InnoCentive is an "open innovation" company that takes research and development problems in a broad range of domains such as Engineering, Computer Science, Math, Chemistry, Life Sciences, Physical Sciences and Business, frames them as "challenge problems", and opens them up for anyone to solve them. It gives cash awards for the best solutions to solvers who meet the challenge criteria.


The idea for InnoCentive came to Alpheus Bingham and Aaron Schacht after they attended a public lecture at the Santa Fe Institute. The company was launched in 2001 by Jill Panetta, Jeff Hensley, Darren Carroll and Alpheus Bingham.

In December 2006 the company signed an agreement with the Rockefeller Foundation to add a non-profit area designed to generate science and technology solutions to pressing problems in the developing world.

As of early 2007, InnoCentive's web site features an award from the non-profit "Prize 4 Life" foundation for $1 million for finding a biomarker that measures ALS disease progression.

The Company

InnoCentive is based in Waltham, Massachusetts. InnoCentive calls the scientists who attempt the problems "solvers" and the companies these problems come from as "seekers". As of 2005 InnoCentive had 34 of these "seekers" (including Procter & Gamble, Dow AgroSciences and Eli Lilly), which have posted more than 200 "challenges" in 40 scientific disciplines, of which more than 58 had been solved by over 120,000 "solvers".

The problems listed are categorized as biology or chemistry problems, but use a very liberal definition of these disciplines, for example challenges have been posted in the areas of system network theory, manufacturing engineering, design, materials science and nanotechnology.

Solutions have come from US, Europe, Russia, China, India and Argentina; the cash awards for solving challenge problems are typically in the $10,000 to $100,000 range. To date, over $3 million in awards have been awarded to solvers.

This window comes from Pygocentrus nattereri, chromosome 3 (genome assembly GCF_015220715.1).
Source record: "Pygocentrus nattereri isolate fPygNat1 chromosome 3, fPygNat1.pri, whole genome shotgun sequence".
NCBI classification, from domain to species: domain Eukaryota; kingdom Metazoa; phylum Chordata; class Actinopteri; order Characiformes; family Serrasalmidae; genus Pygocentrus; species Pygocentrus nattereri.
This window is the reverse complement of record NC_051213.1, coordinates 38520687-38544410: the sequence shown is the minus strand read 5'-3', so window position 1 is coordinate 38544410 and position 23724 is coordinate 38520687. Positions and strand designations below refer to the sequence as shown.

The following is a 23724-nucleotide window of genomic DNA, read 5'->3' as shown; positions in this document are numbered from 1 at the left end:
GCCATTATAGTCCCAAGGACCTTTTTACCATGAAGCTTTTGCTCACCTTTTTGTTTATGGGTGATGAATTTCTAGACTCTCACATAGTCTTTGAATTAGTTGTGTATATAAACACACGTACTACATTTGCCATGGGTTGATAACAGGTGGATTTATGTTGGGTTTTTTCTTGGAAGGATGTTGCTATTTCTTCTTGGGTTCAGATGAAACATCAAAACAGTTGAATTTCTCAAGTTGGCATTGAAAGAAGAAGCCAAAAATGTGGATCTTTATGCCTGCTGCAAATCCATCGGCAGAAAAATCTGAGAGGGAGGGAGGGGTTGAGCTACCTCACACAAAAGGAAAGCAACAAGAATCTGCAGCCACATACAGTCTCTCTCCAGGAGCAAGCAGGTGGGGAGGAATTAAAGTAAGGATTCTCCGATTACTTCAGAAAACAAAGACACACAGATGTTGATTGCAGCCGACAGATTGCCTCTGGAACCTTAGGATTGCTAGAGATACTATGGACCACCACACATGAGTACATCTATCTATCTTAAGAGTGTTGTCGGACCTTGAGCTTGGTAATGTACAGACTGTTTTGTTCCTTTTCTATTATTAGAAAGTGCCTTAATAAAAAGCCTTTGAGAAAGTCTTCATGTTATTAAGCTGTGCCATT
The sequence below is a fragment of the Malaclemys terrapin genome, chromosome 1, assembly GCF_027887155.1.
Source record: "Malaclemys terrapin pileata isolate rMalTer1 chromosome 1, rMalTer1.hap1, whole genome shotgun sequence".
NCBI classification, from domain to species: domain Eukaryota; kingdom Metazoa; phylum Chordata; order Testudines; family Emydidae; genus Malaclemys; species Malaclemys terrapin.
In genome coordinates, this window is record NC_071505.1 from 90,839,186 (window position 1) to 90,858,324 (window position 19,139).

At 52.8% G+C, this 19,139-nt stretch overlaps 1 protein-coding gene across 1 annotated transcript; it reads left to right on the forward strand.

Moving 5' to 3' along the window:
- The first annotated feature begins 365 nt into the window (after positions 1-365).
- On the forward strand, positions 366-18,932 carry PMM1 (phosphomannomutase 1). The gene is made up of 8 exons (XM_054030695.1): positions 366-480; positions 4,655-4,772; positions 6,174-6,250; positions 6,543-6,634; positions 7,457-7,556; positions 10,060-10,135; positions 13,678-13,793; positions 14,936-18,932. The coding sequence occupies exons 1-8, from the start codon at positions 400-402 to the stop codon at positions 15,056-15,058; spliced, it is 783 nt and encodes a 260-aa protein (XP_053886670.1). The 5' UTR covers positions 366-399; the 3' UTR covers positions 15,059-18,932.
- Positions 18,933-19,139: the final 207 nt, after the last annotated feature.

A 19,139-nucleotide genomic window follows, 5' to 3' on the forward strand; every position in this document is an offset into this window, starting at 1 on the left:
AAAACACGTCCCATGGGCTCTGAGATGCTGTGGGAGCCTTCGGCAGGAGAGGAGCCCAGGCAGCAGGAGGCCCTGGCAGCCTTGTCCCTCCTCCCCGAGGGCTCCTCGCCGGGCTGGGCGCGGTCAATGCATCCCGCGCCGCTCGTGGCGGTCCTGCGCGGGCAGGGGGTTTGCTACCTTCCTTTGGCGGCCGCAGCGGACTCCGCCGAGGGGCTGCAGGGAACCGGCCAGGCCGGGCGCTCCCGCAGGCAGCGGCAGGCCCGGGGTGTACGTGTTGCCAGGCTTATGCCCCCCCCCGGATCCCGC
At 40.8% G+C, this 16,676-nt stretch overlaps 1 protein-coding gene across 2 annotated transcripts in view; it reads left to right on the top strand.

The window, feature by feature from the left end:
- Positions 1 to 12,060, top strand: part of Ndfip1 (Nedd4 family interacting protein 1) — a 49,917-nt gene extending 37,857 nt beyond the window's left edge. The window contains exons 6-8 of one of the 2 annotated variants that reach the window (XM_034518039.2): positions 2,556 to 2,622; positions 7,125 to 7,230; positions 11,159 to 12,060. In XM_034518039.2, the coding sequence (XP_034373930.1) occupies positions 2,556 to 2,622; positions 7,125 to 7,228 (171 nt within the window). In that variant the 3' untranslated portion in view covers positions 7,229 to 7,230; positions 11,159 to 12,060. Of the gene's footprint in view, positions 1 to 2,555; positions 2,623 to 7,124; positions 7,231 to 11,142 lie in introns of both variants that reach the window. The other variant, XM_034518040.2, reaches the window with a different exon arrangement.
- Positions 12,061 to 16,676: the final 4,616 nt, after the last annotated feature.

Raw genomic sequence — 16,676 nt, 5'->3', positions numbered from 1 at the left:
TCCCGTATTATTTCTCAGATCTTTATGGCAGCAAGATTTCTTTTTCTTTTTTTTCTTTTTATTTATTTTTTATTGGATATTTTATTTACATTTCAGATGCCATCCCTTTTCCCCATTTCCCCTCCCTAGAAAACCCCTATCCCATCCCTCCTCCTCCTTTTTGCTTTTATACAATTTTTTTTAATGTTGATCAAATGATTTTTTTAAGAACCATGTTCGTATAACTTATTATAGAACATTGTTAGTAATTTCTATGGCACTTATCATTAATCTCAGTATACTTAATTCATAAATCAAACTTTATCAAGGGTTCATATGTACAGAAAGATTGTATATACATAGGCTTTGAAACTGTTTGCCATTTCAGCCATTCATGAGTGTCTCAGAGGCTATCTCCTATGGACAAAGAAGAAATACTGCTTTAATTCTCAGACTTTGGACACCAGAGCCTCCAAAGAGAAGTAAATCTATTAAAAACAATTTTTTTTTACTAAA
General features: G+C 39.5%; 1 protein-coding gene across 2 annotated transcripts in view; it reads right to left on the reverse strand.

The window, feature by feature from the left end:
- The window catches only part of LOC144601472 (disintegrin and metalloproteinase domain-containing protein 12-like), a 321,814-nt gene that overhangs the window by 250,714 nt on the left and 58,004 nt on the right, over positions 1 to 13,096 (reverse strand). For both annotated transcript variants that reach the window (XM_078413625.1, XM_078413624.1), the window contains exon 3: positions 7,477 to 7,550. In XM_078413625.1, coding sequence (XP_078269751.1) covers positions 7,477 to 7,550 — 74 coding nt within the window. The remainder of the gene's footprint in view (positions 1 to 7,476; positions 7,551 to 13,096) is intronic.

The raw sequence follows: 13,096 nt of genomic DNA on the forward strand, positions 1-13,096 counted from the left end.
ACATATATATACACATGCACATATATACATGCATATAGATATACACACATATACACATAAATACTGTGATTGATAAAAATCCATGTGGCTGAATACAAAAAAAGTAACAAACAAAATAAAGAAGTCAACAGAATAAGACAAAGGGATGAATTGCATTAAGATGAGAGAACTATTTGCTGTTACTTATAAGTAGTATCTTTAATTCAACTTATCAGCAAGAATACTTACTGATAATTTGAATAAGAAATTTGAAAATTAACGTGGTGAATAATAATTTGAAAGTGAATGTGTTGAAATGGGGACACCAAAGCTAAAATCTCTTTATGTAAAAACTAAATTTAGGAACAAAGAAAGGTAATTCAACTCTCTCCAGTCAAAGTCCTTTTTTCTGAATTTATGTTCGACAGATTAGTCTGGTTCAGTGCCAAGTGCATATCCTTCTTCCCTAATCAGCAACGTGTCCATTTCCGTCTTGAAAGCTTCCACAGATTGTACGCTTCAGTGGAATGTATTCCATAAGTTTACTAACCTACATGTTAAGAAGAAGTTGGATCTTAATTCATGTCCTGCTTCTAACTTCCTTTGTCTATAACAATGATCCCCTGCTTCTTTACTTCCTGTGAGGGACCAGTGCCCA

InnoCentive provides a consultancy service to enable its clients to make the most of its "solver" network. "Science advisers" and "problem definers" help clients to identify a challenge appropriate for posting on its network. They then estimate an appropriate award fee by determining the complexity of the problem, the resources required find a solution, and the value transferred to the company. InnoCentive reserves the right to reject the award amounts that are deemed too low and its experts provide a solution vetting service to screen out ideas that do not meet the challenge criteria.

InnoCentive forces its "seeker" companies to agree to intellectual property audits so that once a solution is provided to the company it can guarantee that the intellectual property is not used if the company decides not to award it. The company may also force the "seeker" company to award the solution if it deems that it meets the requirements of the challenge.

InnoCentive also provides a consultancy service to its network of "solvers". Its "science experts" provide feedback to explain the terms of the challenges as well as why submitted solutions may be deficient. It provides the logistic and legal framework for maintaining their control over the intellectual property until its sale to the seeker company. All communication and submitted solutions remain confidential.

Competitors offering similar services include Innovation Exchange, Fellowforce, NineSigma,, and YourEncore.


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